Cloud skills shortages have pushed developer teams to breaking point over the last 12 months, according to SoftwareOne, with many organizations forced to delay projects and struggling to meet growing demands.
In a survey of IT decision makers from the UK, Benelux, North America, and Australia, the firm found that 43% of businesses have struggled to keep up to date with security, governance, and compliance-related tasks due to a shortage of specialist workers.
Growing workloads and increasing pressure on teams is also prompting an exodus of staff at some firms, the report found, with many struggling to retain critical cloud staff.
Staff shortages mean that four-in-ten organizations have experienced application performance issues and outages in the last year. Similarly, 38% of decision makers said they have missed critical KPIs on delivering new innovations at their business.
"For companies who want to accelerate their digital transformation, closing the cloud skills gap is critical," said SoftwareOne's senior vice president of cloud and application services, Craig Thomson.
"We have seen our clients innovate faster through cloud and application mastery while reducing their risk profile."
Cloud skills shortages are harming overall productivity
SoftwareOne’s study described skills shortages as a vicious cycle in which organizations are unable to modernize operations while simultaneously burning out existing staff.
Nearly two-thirds (62%) of respondents said their workloads have increased significantly due to cloud skills shortages. This, in turn, has led to overburdened IT teams and reduced productivity by around 31%.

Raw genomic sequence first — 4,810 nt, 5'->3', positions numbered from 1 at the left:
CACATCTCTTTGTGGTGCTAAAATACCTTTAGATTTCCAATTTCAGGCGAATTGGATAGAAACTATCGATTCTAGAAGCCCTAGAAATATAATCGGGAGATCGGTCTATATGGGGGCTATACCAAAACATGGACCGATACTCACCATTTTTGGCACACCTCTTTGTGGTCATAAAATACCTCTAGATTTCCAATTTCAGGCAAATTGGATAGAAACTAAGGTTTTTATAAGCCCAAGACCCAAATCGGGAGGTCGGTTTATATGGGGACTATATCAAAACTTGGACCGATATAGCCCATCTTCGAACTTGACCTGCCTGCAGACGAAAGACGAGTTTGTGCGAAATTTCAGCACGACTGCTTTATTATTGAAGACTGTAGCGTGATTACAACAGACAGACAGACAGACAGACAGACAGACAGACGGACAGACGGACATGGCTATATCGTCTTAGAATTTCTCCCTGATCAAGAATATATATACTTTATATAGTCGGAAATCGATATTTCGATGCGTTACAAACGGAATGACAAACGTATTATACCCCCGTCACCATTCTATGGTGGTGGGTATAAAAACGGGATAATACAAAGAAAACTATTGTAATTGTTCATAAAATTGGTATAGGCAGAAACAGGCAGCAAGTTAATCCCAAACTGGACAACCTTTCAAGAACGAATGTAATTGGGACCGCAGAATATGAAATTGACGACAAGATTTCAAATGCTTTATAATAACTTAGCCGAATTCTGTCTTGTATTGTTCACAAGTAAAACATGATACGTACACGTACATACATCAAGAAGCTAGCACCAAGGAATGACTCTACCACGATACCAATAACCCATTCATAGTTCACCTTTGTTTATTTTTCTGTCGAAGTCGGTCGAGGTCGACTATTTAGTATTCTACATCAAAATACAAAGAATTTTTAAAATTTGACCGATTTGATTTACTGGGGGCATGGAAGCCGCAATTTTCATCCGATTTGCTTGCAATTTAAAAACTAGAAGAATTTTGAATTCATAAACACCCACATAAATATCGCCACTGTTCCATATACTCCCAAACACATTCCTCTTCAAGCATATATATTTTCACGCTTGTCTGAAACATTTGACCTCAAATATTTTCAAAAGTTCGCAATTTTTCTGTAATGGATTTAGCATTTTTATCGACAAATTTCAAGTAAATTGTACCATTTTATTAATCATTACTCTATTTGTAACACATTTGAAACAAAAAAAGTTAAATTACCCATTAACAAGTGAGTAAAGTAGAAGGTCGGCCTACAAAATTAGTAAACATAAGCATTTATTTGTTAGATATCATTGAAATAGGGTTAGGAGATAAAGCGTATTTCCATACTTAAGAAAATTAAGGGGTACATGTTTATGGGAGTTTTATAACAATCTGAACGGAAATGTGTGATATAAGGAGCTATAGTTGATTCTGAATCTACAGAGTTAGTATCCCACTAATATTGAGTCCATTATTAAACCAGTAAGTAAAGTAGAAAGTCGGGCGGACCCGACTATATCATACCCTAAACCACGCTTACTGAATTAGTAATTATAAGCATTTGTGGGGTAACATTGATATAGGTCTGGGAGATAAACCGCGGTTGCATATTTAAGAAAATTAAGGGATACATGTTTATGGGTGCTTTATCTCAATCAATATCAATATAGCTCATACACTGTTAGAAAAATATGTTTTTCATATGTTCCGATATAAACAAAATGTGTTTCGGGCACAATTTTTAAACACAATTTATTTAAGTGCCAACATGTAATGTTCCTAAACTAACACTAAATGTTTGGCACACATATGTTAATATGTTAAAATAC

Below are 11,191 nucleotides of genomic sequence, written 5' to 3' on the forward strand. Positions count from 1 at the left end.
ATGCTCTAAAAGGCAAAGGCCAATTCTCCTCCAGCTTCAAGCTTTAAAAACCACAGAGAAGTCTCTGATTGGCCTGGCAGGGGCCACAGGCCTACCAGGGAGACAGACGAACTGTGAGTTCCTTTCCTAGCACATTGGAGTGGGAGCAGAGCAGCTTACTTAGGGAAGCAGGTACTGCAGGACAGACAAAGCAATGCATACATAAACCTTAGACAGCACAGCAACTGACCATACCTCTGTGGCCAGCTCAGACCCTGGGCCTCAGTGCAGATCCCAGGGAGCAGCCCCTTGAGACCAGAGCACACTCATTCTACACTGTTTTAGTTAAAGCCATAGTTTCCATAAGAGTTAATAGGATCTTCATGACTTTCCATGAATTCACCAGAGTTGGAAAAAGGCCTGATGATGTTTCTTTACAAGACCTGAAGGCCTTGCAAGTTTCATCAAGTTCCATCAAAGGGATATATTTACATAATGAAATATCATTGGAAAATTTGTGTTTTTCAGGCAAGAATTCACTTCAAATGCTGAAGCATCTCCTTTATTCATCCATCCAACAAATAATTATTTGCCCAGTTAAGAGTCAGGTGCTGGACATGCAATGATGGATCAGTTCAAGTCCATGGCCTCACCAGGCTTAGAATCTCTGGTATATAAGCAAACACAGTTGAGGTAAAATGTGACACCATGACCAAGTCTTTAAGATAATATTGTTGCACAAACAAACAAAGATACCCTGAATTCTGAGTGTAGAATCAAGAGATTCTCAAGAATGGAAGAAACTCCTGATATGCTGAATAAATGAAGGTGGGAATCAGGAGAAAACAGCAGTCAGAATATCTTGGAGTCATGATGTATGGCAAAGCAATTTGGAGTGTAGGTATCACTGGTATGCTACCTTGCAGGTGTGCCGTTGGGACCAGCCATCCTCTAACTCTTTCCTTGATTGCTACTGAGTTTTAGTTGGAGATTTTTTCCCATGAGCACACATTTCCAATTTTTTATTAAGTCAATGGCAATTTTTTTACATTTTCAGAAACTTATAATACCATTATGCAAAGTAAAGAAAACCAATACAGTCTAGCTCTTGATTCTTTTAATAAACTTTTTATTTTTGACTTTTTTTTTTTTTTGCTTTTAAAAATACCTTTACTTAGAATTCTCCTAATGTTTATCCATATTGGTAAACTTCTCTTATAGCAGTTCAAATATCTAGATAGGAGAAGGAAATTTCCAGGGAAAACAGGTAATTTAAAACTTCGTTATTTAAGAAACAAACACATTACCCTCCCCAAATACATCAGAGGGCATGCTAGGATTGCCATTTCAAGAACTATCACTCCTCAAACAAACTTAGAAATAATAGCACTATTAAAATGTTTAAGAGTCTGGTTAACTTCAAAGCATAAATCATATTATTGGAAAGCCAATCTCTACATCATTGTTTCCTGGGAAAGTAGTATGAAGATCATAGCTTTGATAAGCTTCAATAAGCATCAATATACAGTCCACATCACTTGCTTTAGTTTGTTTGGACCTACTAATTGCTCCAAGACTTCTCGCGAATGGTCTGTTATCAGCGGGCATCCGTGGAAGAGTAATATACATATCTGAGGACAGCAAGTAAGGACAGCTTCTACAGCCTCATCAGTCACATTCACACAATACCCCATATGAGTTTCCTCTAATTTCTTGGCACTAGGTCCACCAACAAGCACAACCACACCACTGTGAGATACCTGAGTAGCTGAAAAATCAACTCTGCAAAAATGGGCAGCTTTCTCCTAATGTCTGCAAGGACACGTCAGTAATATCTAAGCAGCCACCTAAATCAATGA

This lowered productivity has forced some organizations to restrict their cloud usage as existing staff are either too preoccupied to allocate time to projects, or lack the necessary skills.
The added pressure placed on teams has also impacted staff retention, the study warned. Nearly half (40%) of organizations said they have struggled to retain talent over the last 12 months.
Hope on the horizon for developers
Despite current concerns over staff retention and overburdened teams, IT decision makers said they are confident that the cloud skills gap within their organization would improve in the coming years.
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87% said they believe the issue will get better within the next five years as more specialist staff enter the workforce.
In the meantime, virtually all survey respondents said they were prioritizing upskilling existing IT teams to adapt to new ways of working over the next 12 months.
More than nine-in-ten said they have engaged with consultancies or managed service providers to plug glaring gaps in their workforce.
"Our research into the cloud skills gap shows how much is at stake," said Thomson.
"The majority of organizations see cloud managed services as a crucial way to bridge the gap, with the option of scaling back these resources as they build their own internal capabilities for the future."
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Emma Woollacott is a freelance journalist writing for publications including the BBC, Private Eye, Forbes, Raconteur and specialist technology titles.